Roadtrip Plan Step Two Part Two: Mapping Slot Canyons and Other Places

Death Valley, May 2005 by DK Sanders-Weatherford

Death Valley, May 2005 by DK Sanders-Weatherford

I want to go back to Death Valley to see those moving rocks (Death Valley Back Country Roads map PDF), and I want to see some slot canyons. I’ve been seeing a lot of photos on Facebook lately of slot canyons. They’re totally cool looking. I so want to take pictures of slot canyons. I assumed the slot canyons are in the southwest (they are), and I know Death Valley is in the southwest, so it appears that desert geological formations has become the basis for this trip.

What else is in the southwest? Dinosaur bones. There are more dinosaur bones found in the desert because it’s just a bunch of sand and easier than digging around in the woods. I guess. Of course we’ve already been to most of the dinosaur places in the U.S. southwest and all the other directions. But Benjamin was little and doesn’t remember them that well, and the quarry near Dinosaur, Colorado was closed because the building was sinking, and that’s been rebuilt and reopened. And he’s been wanting to return to Dinosaur, Colorado; he remembers the store with the great prices on model dinosaurs (and other prehistoric beasts). They had a pretty good sandwich shop there, too. And yeah, I realize Dinosaur, Colorado isn’t in the southwest…

What else is in the desert? Petroglyphs! Ancient Native American dwellings! Ruins! I will Google all of these things! I’ll also look in southwestern states for living history farms (Wikipedia’s List of open-air and living history museums in the United States) and natural history museums and mazes. I really want to go through a maze; with my lack of any sense of direction, I want to see if the playing field is leveled any for me in a maze.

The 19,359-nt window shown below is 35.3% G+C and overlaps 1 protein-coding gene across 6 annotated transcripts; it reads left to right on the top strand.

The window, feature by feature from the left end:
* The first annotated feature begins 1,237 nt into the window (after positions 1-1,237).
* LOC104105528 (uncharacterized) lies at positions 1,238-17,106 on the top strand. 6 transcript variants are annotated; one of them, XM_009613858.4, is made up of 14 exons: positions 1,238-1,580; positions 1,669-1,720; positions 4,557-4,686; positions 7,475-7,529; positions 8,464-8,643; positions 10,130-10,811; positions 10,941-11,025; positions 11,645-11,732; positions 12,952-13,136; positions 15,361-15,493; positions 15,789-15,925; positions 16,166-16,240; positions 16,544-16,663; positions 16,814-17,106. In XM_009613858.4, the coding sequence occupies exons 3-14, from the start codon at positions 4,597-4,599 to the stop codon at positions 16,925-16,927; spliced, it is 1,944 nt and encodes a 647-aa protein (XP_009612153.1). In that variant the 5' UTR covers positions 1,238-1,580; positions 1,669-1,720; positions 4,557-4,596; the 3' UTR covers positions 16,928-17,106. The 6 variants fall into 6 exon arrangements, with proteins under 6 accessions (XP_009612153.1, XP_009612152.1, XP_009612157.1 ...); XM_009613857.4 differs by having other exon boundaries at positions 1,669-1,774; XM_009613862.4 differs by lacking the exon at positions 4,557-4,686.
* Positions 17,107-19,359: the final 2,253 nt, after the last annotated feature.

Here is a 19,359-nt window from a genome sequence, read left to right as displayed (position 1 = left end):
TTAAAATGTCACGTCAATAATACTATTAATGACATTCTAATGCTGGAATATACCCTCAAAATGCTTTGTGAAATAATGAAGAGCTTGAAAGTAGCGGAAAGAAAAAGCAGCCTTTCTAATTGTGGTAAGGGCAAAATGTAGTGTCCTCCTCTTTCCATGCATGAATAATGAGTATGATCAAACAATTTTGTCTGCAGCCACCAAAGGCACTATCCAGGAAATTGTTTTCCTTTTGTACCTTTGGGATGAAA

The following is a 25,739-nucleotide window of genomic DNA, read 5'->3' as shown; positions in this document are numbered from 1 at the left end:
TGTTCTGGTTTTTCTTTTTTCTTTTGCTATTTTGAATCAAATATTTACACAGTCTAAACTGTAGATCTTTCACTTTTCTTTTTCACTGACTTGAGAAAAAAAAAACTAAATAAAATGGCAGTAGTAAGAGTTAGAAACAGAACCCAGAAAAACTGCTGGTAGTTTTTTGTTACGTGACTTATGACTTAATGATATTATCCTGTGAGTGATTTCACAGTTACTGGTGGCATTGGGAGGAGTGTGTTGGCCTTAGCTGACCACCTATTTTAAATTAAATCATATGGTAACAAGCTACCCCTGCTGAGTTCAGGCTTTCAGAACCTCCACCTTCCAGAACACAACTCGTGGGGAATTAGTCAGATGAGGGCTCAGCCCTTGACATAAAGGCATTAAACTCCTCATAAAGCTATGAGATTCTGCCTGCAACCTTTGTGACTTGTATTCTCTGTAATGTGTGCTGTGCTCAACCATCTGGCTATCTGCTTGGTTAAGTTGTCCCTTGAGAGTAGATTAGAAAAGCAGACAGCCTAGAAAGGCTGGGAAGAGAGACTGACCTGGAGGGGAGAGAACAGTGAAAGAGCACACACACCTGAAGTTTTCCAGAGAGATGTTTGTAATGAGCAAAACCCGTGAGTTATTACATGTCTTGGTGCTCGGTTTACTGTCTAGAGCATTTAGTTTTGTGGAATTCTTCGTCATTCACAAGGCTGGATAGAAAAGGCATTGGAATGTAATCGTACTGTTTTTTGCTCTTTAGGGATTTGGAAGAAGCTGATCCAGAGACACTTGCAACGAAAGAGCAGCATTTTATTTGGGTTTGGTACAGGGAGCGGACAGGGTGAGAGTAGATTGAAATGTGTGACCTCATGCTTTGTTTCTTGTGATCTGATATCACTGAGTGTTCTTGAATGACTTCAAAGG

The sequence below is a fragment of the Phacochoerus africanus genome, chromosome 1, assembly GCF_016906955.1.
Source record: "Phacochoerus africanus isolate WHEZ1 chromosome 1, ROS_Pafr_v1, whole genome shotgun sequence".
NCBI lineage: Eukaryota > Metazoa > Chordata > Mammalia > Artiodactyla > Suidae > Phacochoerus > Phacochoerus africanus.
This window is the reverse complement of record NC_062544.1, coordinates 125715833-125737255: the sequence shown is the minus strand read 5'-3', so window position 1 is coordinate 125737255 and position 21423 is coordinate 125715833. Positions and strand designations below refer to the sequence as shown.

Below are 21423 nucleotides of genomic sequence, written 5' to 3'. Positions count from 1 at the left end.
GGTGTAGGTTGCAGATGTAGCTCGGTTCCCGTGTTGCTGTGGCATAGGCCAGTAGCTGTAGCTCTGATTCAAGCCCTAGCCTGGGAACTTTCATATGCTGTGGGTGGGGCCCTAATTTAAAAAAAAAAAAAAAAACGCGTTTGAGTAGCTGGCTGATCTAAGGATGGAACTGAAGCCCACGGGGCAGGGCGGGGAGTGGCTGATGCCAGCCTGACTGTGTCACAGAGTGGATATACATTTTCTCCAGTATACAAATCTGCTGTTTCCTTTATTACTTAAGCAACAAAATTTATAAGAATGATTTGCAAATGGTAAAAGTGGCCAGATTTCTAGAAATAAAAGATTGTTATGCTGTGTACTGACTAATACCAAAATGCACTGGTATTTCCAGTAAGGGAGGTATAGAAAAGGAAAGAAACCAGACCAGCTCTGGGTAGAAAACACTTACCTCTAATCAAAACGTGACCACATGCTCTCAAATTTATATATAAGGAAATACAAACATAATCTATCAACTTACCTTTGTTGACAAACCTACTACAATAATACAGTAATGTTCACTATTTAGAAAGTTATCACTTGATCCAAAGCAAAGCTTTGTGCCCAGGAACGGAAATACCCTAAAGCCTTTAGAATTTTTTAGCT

But first, I Google slot canyons and find several lists of the best ones. I see which ones are on multiple lists and start with those. First up is Antelope Canyon; the photos are incredible. I would love to see it, but the website tells of tour-only visits with strict guidelines. I understand this, cutting down on the wear and tear on the canyon, but I’m wanting a more laid-back experience.

These in Grand Staircase-Escalante National Monument (southern Utah) look interesting:

  • Zebra Slot Canyon
  • Tunnel Slot Canyon
  • Spooky Gulch and Peek-a-Boo Slot Canyons (3.5 mile round trip through both)
  • Dry Fork Narrows
  • Singing Slot Canyon on the Burr Trail (Yes, it sings!)

I placed these on the map separately, and then realized they’re all in the same area. That’s why the mapping comes first. It lets you see clusters of places, so you can start getting a sense of the route. It also makes it obvious when some of the places are way off from everything else, and then you know those places are probably getting cut. Unless you add a lot of other places near them.

I also found Buckskin Gulch on the Utah/Arizona border; it’s the longest slot canyon in the world! It’s just south of Grand Staircase-Escalante National Monument. Also Pastel Canyon in Valley of Fire State Park in Nevada just north of Lake Mead and the Hoover Dam.

Further research on the slot canyons will involve how long is the hike, how rough is the hike, how much water to wade through, is a permit required, is it tour-only, etc.

All goes on the map. I’m trying something a little different this year. I’m using Google Maps Save function with each place and saving them to the Want to Go list. I usually start out making a new Google map, but decided to try this first. Like a first draft. Then I’ll go through all the Want to Go places and create a map. When I’m done with the Want to Go map. That’s probably where I’ll hit a snag, knowing when I’m done and ready to create a map. I want to keep adding places; I want to go everywhere!

I’m still adding everything to Pinterest on a Roadtrip 2020: Southwest U.S. board. But this time, I’m also sending everything to Trello to create cards (using the Send to Trello link I added to my bookmark bar in Firefox), and I’ll add them to a map in Trello. I’ll see how useful this works out to be.

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